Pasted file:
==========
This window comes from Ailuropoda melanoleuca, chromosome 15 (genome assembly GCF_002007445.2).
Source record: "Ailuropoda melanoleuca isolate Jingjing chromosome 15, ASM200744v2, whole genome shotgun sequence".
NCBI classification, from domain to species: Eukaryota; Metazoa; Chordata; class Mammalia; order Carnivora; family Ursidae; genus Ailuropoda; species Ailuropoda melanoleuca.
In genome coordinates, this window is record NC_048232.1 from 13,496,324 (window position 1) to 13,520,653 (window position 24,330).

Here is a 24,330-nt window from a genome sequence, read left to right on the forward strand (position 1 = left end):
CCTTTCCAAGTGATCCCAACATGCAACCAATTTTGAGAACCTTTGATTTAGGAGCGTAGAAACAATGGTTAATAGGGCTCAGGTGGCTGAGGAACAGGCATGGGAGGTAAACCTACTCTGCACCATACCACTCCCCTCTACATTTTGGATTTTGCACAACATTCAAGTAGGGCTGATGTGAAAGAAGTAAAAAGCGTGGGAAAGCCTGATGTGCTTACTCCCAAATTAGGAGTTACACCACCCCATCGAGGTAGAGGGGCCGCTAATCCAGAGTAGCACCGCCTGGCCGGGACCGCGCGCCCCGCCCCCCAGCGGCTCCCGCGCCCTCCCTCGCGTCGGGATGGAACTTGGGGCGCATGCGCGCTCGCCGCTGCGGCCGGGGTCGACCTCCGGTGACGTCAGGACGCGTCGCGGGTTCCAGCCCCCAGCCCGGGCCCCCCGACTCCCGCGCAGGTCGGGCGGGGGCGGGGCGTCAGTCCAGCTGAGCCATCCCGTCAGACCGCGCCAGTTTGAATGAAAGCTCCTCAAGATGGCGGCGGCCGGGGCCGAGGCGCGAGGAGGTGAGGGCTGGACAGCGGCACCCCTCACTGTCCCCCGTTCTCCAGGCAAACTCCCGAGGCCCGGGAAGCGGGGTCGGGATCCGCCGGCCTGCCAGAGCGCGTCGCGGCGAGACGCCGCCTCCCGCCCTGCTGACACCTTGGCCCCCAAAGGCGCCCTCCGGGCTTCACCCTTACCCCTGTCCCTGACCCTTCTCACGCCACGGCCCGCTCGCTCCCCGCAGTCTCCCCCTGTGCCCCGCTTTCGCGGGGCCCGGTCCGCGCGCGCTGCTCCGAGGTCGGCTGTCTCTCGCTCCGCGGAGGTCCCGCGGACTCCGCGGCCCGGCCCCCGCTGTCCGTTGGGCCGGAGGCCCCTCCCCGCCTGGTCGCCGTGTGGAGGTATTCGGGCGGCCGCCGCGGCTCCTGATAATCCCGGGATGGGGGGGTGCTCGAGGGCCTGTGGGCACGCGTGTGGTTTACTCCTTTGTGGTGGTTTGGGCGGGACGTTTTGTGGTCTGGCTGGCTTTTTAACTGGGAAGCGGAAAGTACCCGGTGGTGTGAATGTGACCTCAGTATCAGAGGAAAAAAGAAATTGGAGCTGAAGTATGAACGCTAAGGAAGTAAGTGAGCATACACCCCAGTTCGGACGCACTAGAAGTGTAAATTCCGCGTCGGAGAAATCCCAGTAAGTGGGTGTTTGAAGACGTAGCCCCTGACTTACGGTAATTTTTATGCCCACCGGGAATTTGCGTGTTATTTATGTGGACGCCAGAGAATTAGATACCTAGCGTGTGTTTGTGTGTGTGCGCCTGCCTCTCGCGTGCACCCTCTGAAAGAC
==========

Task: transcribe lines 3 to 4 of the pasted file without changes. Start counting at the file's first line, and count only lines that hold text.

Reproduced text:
NCBI classification, from domain to species: Eukaryota; Metazoa; Chordata; class Mammalia; order Carnivora; family Ursidae; genus Ailuropoda; species Ailuropoda melanoleuca.
In genome coordinates, this window is record NC_048232.1 from 13,496,324 (window position 1) to 13,520,653 (window position 24,330).